Alaskan Stream Stalker series
Bushwhacking Kings
by Brad Hanson
Photos by the author 1999

9-10 foot
9-11 wt. graphite rod

4' - 6' 20/25# mono

floating or sink tip

Purple Death streamer

Waders preferred

Chinook Season
Late May - Early July

Bug Dope
Polarized Glasses
Bear Bell

AOJ References
Mat-Su Valley Run Timing

Matanuska Valley Species Timing

Susitna Valley Species Timing

Mat-Su Valley Salmon Run Charts

Matsu Valley ADFG Fishing Report

"With a broad perspective, having pursued fish from the Florida Keys to Alaska, I consider sightfishing for king salmon one of fly-fishing's greatest and most thrilling quests. The rugged beauty of salmon country and unparalleled size and strength of the king makes for a freshwater experience to rival all others." -BH-

Every year as salmon pour into south central Alaska waters, fishermen from around the world hit the rivers in pursuit of a king. Within easy driving distance of Anchorage anglers can access many notable salmon fisheries on the road system with the chance of hooking into this trophy fish.

Unfortunately the combination of easy drive, access, and kings present sets the stage for what many flyfishermen consider a distasteful experience. It's not a snobbish arrogance that flycasters are occasionally labeled with. Fly tackle often restricts the ability to get in sync with the combat rhythm required to fish in close quarters. The results can often be a negative experience for the fly angler and spinning counterparts alike.

My own experience with this dilemma caused me to just walk away. It was the best thing I could have done because little did I know around the next bend was heaven. An obscure pocket of kings holding contentedly in a small group that the crowds had obviously overlooked. Or did they? I was after all a half mile from the road now and most of those people didn't look like they were into 'bush whacking' much. Maybe these fish weren't really overlooked but simply under pursued. Bingo! The further I hiked the more I was convinced that this stream was full of kings; they were just here and there, two's and three's.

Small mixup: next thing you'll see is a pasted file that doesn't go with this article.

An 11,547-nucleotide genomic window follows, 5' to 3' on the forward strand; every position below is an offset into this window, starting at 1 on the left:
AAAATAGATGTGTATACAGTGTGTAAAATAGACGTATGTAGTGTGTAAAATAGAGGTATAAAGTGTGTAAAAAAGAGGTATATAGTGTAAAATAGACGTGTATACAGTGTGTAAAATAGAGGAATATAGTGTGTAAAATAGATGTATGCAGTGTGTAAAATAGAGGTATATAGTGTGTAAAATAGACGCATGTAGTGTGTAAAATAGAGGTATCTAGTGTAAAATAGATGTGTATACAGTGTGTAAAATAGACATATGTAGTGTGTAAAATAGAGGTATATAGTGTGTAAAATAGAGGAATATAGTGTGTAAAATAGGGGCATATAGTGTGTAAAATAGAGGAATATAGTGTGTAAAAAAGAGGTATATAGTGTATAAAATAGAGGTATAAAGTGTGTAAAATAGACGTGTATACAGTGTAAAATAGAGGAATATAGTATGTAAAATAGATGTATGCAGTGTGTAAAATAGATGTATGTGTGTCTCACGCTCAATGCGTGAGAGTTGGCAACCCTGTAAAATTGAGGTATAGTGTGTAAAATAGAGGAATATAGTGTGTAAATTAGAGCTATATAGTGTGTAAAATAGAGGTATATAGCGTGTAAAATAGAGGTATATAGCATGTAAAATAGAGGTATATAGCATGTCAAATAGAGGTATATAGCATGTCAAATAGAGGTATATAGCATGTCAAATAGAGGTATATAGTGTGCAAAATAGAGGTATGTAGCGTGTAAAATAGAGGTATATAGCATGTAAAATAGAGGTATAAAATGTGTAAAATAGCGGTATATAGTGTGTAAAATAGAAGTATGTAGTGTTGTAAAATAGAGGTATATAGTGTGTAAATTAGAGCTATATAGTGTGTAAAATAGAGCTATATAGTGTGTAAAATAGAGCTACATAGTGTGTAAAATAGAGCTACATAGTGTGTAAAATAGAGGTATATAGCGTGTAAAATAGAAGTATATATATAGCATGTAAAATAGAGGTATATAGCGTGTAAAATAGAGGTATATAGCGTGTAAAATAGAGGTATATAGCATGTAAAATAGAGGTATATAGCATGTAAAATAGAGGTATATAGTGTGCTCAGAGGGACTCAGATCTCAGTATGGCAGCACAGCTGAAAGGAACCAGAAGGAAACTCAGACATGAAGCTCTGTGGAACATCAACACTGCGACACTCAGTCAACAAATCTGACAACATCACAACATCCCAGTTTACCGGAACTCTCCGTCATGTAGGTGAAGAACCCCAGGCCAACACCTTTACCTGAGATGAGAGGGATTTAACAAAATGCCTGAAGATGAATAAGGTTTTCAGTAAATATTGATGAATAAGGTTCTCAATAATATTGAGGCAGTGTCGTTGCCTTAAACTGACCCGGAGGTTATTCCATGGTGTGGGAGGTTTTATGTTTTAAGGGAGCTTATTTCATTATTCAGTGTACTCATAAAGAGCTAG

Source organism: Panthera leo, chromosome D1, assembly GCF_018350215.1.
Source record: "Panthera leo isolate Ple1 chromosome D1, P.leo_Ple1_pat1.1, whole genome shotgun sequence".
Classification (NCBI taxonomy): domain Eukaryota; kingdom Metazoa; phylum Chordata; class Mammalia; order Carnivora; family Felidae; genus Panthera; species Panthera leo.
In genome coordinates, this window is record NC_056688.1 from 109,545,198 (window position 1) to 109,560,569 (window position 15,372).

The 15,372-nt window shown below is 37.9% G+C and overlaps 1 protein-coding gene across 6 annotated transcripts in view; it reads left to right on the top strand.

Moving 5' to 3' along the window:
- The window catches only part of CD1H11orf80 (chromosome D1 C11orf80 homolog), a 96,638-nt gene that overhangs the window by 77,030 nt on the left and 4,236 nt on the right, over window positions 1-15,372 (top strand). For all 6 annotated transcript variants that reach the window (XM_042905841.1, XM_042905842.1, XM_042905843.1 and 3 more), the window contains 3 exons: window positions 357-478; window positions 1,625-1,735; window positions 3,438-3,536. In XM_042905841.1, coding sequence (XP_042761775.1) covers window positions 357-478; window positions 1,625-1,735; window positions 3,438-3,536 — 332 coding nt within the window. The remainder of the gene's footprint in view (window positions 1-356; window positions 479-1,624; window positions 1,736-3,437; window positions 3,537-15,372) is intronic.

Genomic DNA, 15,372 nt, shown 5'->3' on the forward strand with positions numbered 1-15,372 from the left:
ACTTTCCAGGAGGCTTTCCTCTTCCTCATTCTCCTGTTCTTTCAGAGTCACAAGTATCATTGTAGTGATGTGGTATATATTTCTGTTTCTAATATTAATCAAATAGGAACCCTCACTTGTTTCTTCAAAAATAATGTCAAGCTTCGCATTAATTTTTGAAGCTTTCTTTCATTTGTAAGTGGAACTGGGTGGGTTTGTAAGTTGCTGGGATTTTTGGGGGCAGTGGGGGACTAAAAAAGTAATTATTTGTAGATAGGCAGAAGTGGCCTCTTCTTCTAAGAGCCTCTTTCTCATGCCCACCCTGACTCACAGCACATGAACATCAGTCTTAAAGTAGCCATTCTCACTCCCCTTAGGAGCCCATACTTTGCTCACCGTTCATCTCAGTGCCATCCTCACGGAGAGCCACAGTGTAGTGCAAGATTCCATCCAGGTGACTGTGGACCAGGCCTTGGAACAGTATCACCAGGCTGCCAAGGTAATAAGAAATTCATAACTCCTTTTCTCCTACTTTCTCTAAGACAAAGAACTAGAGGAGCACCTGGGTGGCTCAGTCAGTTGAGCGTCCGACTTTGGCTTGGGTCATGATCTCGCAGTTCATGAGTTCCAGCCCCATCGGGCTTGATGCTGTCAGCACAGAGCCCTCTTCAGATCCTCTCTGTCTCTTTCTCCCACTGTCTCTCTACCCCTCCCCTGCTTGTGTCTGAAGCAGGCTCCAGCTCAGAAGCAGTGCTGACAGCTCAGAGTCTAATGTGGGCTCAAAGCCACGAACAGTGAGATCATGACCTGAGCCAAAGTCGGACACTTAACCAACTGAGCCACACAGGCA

I worked my way slowly downstream looking intently into the shadowy water, dead drifting the recommended pattern. I felt free, no longer plagued with the frustration of the combat scene. This fishing struck deep into my trout fishing roots and felt natural. It was an exciting and ground-breaking day. I had numerous hookups, but it was quickly apparent I was seriously undergunned in the equipment department. I lost numerous fish for various reasons and left with an optimistic realization that I had a lot to learn, but have been an attentive student since that day. Anglers willing to sacrifice some of their fishing time to on-the-hoof travel and use a pair of polarized glasses may have their eyes opened.